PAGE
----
Science, Art, Litt, Science based Art & Science Communication

Calcifying Lake

Lake Natron in Tanzania is one of the most serene lakes in Africa, but it's also the source of some of the most phantasmagorical photographs ever captured — images that look as though living animals had instantly turned to stone.

The alkaline water in Lake Natron has a pH as high as 10.5 and is so caustic it can burn the skin and eyes of animals that aren't adapted to it. The water's alkalinity comes from the sodium carbonate and other minerals that flow into the lake from the surrounding hills. And deposits of sodium carbonate — which was once used in Egyptian mummification — also acts as a fantastic type of preservative for those animals unlucky enough to die in the waters of Lake Natron.

Despite some media reports, the animal didn't simply turn to stone and die after coming into contact with the lake's water. In fact, Lake Natron's alkaline waters support a thriving ecosystem of salt marshes, freshwater wetlands, flamingos and other wetland birds, tilapia and the algae on which large flocks of flamingos feed. 

Lake Natron is one of two alkaline lakes in that area of East Africa; the other is Lake Bahi. Both are terminal lakes that do not drain out to any river or sea; they are fed by hot springs and small rivers. As shallow lakes in a hot climate, their water temperatures can reach as high as 106 degrees Fahrenheit (41 degrees Celsius).

Information Source: live science

The lake Natron in Tanzania is known as “Deadly Lake” due to the high concentration of calcium carbonate.

The fascination towards this lake arises as it calcifies living beings, animals, birds into calcified mummies.

Monarch Butterfly Migration:

Monarch Butterflies Migrate 3,000 Miles—

The colourful insect's migration across the North American continent is one of the greatest natural events on Earth.

Each fall, millions of monarch butterflies leave their summer breeding grounds in the northeastern U.S. and Canada and travel upwards of 3,000 miles to reach overwintering grounds in southwestern Mexico.

But unlike birds or wildebeest that also embark on epic migrations, these individual butterflies will never return.

As the days get shorter and the temperatures drop off, monarchs begin to abandon breeding and feeding territories in search of a safe place to spend the winter.

For monarchs, that overwintering ground is found high up on just a few mountains in central Mexico. Once there, the monarchs huddle together by the millions on the branches of oyamel fir trees.

These trees, also known as sacred firs, create a microclimate that protects the insects.

The tree canopy and ecosystem provide a blanket effect for the monarchs, so the temperatures don’t go too high or too low.

After waiting out the winter, these individuals head part of the way back north to warmer climes such as Texas, where they mate and lay eggs on milkweed plants. In just a few days, the eggs hatch into brilliantly striped caterpillars of black, gold, and white. These monarch larvae consume vast amounts of milkweed before forming a chrysalis and transforming into adult butterflies.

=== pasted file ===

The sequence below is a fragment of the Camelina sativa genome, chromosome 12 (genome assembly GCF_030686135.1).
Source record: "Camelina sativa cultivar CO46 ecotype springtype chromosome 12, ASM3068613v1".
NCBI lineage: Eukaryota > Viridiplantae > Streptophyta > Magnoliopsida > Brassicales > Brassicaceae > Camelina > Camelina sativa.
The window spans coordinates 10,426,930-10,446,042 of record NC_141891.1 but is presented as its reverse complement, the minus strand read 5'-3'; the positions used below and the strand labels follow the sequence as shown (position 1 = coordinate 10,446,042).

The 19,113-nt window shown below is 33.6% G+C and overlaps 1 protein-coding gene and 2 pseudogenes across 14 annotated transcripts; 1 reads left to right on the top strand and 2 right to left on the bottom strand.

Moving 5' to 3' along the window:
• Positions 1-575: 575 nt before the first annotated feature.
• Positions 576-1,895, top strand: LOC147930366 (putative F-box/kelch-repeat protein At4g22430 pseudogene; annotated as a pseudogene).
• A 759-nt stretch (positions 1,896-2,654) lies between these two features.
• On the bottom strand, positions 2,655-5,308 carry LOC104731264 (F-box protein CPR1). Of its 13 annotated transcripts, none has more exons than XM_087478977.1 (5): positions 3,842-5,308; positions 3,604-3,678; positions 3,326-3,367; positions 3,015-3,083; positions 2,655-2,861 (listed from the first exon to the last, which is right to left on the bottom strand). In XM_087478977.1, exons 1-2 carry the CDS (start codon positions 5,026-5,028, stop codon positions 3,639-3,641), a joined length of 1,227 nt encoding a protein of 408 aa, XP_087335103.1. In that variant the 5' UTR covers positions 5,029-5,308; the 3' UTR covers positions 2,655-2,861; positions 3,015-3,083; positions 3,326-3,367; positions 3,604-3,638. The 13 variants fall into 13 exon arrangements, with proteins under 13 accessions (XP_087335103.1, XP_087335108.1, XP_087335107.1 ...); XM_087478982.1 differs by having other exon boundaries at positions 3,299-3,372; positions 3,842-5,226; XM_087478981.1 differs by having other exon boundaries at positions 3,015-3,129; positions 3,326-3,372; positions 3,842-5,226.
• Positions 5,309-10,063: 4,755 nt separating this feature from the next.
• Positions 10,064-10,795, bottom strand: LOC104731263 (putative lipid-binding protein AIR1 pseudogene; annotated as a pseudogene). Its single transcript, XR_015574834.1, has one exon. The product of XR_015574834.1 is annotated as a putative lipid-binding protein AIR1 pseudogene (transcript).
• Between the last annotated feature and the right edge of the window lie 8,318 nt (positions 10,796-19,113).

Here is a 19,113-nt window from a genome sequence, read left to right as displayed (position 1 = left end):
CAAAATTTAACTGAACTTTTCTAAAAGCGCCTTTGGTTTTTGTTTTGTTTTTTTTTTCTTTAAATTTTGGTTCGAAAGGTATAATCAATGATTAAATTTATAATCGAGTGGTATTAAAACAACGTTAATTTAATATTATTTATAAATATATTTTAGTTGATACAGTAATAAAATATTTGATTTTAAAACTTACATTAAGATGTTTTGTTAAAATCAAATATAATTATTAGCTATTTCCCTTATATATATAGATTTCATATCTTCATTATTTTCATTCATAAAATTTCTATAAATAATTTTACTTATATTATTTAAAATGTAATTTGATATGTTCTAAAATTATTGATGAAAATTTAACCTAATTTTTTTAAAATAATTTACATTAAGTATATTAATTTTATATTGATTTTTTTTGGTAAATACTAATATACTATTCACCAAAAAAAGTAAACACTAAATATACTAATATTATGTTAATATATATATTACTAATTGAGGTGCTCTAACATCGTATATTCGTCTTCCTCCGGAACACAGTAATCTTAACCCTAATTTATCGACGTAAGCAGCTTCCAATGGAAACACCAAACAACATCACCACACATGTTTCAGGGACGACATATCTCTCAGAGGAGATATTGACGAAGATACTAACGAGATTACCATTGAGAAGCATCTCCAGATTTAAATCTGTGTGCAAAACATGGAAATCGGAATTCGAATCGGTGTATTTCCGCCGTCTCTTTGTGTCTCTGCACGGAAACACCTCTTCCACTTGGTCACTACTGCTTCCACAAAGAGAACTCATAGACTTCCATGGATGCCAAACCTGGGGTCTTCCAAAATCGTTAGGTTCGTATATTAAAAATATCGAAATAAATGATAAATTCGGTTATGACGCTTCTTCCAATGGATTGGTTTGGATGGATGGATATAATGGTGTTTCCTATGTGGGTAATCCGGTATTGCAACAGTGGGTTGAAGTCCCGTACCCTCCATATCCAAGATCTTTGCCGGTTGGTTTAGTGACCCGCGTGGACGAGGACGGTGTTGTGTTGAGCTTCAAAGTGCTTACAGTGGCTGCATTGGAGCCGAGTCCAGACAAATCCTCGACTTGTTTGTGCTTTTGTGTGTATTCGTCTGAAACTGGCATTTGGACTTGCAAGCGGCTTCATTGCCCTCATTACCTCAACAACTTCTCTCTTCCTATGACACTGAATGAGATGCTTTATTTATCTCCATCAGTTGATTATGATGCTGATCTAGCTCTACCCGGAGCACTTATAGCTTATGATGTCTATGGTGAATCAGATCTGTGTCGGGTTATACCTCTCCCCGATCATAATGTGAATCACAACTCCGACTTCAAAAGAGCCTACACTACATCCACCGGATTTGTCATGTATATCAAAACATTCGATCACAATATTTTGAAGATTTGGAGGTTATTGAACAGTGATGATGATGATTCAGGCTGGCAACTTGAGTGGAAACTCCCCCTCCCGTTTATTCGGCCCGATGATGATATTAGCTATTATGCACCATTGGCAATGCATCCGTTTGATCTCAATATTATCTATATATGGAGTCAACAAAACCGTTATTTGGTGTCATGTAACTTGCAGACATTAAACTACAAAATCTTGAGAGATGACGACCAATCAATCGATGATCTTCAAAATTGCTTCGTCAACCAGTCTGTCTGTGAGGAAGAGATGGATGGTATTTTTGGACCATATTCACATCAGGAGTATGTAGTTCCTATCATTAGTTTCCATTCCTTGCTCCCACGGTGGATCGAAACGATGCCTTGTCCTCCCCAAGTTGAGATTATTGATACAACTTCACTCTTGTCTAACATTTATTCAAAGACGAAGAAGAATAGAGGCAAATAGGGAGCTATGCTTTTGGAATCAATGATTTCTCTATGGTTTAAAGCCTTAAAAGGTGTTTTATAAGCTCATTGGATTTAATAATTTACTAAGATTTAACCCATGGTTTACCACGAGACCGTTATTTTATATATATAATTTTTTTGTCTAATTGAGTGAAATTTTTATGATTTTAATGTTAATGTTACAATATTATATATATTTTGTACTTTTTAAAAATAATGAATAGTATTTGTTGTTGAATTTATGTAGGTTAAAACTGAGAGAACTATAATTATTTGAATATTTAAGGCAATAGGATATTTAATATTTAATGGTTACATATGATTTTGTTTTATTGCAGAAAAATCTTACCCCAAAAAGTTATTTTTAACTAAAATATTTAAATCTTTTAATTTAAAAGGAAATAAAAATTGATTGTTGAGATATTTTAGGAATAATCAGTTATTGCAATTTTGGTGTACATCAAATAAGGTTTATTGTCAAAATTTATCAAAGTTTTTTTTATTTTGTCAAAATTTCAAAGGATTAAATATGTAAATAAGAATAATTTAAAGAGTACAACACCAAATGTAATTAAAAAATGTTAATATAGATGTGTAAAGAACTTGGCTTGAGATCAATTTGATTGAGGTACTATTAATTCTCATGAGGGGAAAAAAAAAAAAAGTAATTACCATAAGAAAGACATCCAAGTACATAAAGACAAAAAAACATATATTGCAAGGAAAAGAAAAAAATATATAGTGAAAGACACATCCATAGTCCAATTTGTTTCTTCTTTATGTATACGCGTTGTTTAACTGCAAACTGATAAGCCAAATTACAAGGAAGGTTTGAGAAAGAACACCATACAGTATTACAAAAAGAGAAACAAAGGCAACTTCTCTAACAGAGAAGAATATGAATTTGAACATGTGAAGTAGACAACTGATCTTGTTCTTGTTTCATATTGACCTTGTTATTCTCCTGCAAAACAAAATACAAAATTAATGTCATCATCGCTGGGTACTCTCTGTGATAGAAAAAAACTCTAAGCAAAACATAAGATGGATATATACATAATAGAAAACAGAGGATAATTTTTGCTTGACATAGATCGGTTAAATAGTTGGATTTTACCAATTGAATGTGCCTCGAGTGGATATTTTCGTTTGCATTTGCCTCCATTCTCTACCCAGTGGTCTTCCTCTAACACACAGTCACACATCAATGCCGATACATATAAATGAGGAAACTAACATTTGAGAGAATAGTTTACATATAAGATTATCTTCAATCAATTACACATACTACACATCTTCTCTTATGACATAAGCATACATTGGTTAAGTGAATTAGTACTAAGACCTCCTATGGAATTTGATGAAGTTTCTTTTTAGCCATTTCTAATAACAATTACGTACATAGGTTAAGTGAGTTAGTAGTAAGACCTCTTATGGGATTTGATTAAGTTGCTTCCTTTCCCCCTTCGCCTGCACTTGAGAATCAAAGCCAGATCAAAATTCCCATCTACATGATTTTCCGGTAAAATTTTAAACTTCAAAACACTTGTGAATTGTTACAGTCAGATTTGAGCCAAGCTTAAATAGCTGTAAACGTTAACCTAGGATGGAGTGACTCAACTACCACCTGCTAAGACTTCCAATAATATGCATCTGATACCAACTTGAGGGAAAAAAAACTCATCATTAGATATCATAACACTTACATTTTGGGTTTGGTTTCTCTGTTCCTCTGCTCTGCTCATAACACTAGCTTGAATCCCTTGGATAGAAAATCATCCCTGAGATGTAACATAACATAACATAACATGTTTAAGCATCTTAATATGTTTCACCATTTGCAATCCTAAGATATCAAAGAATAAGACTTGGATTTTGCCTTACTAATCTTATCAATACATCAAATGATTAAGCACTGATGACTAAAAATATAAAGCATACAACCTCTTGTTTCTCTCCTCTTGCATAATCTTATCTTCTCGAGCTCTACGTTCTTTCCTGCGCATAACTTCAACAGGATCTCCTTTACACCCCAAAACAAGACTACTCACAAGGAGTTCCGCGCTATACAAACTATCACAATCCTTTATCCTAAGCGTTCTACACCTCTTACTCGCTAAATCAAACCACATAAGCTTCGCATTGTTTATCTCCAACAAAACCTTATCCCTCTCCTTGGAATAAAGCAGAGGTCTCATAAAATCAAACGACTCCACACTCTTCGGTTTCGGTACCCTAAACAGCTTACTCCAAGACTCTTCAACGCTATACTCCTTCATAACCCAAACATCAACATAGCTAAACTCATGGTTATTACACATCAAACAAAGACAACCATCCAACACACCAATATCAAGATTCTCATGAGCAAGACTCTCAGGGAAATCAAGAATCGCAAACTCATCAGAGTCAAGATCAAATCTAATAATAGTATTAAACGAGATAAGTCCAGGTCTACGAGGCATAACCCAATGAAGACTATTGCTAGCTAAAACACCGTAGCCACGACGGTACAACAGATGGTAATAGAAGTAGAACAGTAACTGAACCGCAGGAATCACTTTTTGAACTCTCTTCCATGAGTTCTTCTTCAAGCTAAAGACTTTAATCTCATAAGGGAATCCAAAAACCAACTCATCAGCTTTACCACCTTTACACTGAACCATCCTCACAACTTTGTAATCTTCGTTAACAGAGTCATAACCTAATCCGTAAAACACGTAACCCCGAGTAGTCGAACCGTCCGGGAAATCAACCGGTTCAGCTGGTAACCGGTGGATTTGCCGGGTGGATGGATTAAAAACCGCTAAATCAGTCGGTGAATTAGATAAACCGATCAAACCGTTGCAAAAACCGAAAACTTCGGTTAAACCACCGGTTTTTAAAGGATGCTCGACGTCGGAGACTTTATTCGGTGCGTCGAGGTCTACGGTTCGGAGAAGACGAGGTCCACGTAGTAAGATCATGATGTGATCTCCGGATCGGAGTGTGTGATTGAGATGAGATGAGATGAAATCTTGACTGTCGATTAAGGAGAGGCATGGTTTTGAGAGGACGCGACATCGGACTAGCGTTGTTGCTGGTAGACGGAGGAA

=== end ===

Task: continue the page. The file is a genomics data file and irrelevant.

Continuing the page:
At this point in the cycle, the new butterflies take to the skies again and fly another few hundred miles north before finding another patch of milkweed and repeating the process.

It might take the monarchs as many as four to five generations to complete the journey all the way back up to Canada.

Then, when fall rolls around again, the monarchs make use of air currents to wing all the way back to Mexico—a seemingly impossible feat for such a delicate-looking insect.

"Interestingly, the waves of monarchs heading north will complete their entire life cycles in just five to seven weeks each.

Information source: National Geographic

When we realize, we know a lot, nature shakes us with its phenomena.

Every year in October, you can witness a kaleidoscope of Monarch Butterflies migrating from North America to Mexico.

Great Blue Hole

Found in Belize, Egypt, Guam, Australia, Bahamas, these underwater caves are formed due to the rise of sea level.

The Eye of the Sahara

Prominent mark in the great Sahara Desert is visible from the space. Resemble like a human eye, is a gigantic structure known as Richat Structure.

The eye is visible from the sky.

Reflecting Desert, Salar De Uyuni:

Perfectly reflecting.

Known as the “Heaven on Earth”- Salar De Uyuni in Bolivia is a salt desert, reflecting enough to make you believe that you are standing on a mirror.

Raise your hand if you are about to look at this mirror soon!

8. Desert Rose

For the sake of ROSE!

A form of the mineral gypsum that usually develops in dry sandy places. The switch between dry to wet lets gypsum crystals traps between grains of sand.

Would you like to gift this to someone?

9. Giant permafrost explosions

Ever experimented with frozen methane?

This is what happened when you heat frozen methane trapped in the Siberian permafrost. The heat turns into a gas, building so much pressure that it explodes the ground.

Red Snow:

Sometimes in the summer months, snow surfaces in the polar regions and high mountains appear red in colour The red colour is due to a certain species of algae that grows in the snow.

BLOOD-RED SNOW cloaks polar station in the Antarctic (PHOTOS)

It is considered a ‘seaweed’ – and goes by the name of Chlamydomonas Nivalis which stays deep under the snow in winter, but rises to the surface to reproduce during summer months.

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